We so often rely on fiction to discover larger-than-life characters that exist in a realm far above their humble origins. Every now and again we are fortunate to uncover massive beings by accidentally tripping over them in obscure historical encounters. Such was the case of Eugene Bullard, a true American hero virtually unknown in the country of his birth and death. Bullard was an unlikely character, born a poor black man in Georgia at the turn of the 20th Century in the mid-point of the Jim Cro We so often rely on fiction to discover larger-than-life characters that exist in a realm far above their humble origins. Every now and again we are fortunate to uncover massive beings by accidentally tripping over them in obscure historical encounters. Such was the case of Eugene Bullard, a true American hero virtually unknown in the country of his birth and death. Bullard was an unlikely character, born a poor black man in Georgia at the turn of the 20th Century in the mid-point of the Jim Crow South. Small in stature but big in spirit, Eugene had a quality that tapped into the kindness of people, in particular southern white families who tended to take him into their family and help him down the road to his inevitable European sojourn as a tramp steaming teen. Finding overwhelming acceptance and an expatriate community in France, Bullard had a penchant for both showmanship and sportsmanship, alternating between performer and prize fighter until called to the defense of France during the Great War, first as a French Foreign Legionnaire where his ferocity and heroism under fire propelled him into the cockpit as the first Black combat pilot of World War I. When America belatedly entered the war, he was snubbed by the nation of his birth whose backwards and racist policies and practices rejected the notion that an African-American could possess the capabilities necessary to fly in combat. But his adopted home of France embraced him wholeheartedly, honoring his service and providing entrepreneurial success between the wars. In the run up to World War II, Bullard was tapped by France to use his charm and talents to glean vital intelligence and aid the resistance movement against Nazi occupation. His bravery in two wars made him a national hero in France, but his return to America was one lived out in relative obscurity in a nation still gripped by institutional racism and fear of both foreigners and Americans agitating for progress. Were it not for a latter-day discovery by the burgeoning television medium, Bullard's story may never have been known in his birth nation. He never really got to tell his story, but historian Craig Lloyd did an admirable job uncovering the true to life heroic exploits of a mythical American figure. It is a shame that America has delegated the exploration of the historical contribution of African-Americans to a single month. On the threshold of Black History Month, Bullard's story is one which should be at the forefront of this year's discovery. It is an awe inspiring and inspirational story that is feature film ready.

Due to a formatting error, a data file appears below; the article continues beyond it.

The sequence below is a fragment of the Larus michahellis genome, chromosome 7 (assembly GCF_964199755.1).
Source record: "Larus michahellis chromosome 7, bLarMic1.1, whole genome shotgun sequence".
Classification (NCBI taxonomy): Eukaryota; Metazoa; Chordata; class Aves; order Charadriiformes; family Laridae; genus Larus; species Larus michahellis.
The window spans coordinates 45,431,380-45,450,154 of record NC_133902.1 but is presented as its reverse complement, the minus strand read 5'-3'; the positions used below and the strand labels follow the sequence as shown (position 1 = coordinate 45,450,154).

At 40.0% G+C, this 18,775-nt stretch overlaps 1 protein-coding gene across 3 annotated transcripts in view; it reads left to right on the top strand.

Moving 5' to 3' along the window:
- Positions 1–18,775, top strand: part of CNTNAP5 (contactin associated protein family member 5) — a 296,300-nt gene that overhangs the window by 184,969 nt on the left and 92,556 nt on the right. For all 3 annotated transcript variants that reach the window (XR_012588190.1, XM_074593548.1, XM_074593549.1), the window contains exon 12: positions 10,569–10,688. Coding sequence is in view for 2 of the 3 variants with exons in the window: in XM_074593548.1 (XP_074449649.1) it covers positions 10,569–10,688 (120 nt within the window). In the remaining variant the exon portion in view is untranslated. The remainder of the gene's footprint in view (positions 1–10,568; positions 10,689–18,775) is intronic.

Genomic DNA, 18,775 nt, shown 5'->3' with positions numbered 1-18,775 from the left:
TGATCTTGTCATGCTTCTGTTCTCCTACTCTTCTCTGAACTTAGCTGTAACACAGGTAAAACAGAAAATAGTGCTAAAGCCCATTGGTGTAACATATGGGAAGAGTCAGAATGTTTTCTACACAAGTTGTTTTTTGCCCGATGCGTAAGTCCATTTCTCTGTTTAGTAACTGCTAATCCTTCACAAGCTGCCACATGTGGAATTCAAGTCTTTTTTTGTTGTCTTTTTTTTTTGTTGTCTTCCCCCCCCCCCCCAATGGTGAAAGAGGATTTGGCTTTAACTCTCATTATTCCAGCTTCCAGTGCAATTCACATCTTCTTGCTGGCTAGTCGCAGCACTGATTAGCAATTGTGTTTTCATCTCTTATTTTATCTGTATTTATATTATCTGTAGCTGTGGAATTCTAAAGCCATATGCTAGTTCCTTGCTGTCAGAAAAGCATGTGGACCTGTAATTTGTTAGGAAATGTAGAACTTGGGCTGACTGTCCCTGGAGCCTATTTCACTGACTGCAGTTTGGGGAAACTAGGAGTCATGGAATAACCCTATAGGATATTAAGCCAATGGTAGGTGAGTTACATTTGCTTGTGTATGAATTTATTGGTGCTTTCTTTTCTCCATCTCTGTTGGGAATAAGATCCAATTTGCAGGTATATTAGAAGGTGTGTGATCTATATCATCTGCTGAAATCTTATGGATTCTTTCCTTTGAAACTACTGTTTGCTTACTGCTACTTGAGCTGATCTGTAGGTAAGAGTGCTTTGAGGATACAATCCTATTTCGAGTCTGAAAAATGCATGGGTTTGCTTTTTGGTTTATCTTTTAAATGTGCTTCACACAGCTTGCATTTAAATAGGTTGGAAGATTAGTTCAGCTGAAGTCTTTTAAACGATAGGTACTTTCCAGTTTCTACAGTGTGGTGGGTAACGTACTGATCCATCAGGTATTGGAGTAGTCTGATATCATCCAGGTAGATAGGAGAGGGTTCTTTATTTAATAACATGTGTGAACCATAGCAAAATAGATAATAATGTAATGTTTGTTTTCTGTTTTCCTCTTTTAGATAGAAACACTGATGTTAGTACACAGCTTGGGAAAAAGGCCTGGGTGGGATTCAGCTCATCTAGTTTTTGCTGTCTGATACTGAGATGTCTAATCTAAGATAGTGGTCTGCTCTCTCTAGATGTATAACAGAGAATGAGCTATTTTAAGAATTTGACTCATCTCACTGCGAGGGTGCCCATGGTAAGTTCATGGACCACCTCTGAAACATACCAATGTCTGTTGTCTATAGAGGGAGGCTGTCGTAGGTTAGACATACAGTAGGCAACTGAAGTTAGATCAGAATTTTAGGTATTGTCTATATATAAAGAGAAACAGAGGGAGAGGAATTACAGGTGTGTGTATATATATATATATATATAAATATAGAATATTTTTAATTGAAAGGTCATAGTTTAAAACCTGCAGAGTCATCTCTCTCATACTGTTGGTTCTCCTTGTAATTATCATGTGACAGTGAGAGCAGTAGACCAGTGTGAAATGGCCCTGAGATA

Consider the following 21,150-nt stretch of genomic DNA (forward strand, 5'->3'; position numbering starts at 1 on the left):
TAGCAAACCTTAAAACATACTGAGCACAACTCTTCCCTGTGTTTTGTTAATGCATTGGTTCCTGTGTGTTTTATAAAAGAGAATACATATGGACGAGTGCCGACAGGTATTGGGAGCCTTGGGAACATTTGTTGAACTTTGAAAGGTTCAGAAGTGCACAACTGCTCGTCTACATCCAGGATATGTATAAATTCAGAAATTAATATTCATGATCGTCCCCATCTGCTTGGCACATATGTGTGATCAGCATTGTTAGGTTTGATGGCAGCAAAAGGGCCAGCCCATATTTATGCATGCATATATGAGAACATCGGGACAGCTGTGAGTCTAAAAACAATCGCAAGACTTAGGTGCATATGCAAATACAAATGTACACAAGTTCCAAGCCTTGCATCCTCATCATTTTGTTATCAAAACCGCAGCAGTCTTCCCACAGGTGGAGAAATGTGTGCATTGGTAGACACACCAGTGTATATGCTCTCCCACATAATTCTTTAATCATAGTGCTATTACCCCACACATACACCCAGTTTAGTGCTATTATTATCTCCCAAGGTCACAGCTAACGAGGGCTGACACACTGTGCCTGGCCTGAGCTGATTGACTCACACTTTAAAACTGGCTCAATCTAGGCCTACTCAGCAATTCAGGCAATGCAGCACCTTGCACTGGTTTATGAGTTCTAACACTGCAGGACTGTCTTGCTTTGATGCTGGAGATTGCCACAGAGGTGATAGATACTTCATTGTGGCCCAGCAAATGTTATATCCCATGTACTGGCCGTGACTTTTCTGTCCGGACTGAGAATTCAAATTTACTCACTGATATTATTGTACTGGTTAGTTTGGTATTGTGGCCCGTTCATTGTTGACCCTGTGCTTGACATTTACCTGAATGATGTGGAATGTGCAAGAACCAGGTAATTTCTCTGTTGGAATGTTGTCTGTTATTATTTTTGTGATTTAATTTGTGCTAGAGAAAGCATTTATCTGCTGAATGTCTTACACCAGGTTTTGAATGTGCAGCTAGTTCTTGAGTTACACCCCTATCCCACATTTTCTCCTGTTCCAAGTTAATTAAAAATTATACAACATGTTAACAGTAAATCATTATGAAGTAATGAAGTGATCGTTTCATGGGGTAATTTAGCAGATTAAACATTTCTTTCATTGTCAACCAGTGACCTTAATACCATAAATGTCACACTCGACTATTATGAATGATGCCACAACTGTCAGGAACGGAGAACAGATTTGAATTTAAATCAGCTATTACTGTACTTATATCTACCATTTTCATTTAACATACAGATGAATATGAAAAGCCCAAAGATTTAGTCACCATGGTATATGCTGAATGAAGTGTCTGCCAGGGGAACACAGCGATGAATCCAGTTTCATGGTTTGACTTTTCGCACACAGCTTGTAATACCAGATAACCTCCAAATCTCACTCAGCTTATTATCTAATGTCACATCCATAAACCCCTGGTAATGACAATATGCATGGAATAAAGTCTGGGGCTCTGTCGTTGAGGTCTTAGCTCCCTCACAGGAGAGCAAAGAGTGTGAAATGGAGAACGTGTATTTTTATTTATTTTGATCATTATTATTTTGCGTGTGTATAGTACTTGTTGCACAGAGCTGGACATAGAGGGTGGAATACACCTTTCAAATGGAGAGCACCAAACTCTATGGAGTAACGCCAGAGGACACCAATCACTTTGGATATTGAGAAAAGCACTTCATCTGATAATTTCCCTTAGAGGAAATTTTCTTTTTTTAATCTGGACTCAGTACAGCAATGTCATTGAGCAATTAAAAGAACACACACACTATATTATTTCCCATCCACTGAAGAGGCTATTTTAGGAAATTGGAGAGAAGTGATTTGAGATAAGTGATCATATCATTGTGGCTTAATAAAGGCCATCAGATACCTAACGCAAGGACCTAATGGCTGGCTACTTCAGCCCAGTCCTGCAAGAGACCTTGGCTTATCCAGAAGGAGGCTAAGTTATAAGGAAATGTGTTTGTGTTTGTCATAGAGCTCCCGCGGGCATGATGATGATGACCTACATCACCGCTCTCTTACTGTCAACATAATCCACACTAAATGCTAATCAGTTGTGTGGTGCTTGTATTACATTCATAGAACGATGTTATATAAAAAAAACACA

3. 4 out of 5

    Jeff

    We share the same name, he died the year I was born, and lived the kind of on-his-own-terms life that I have always admired.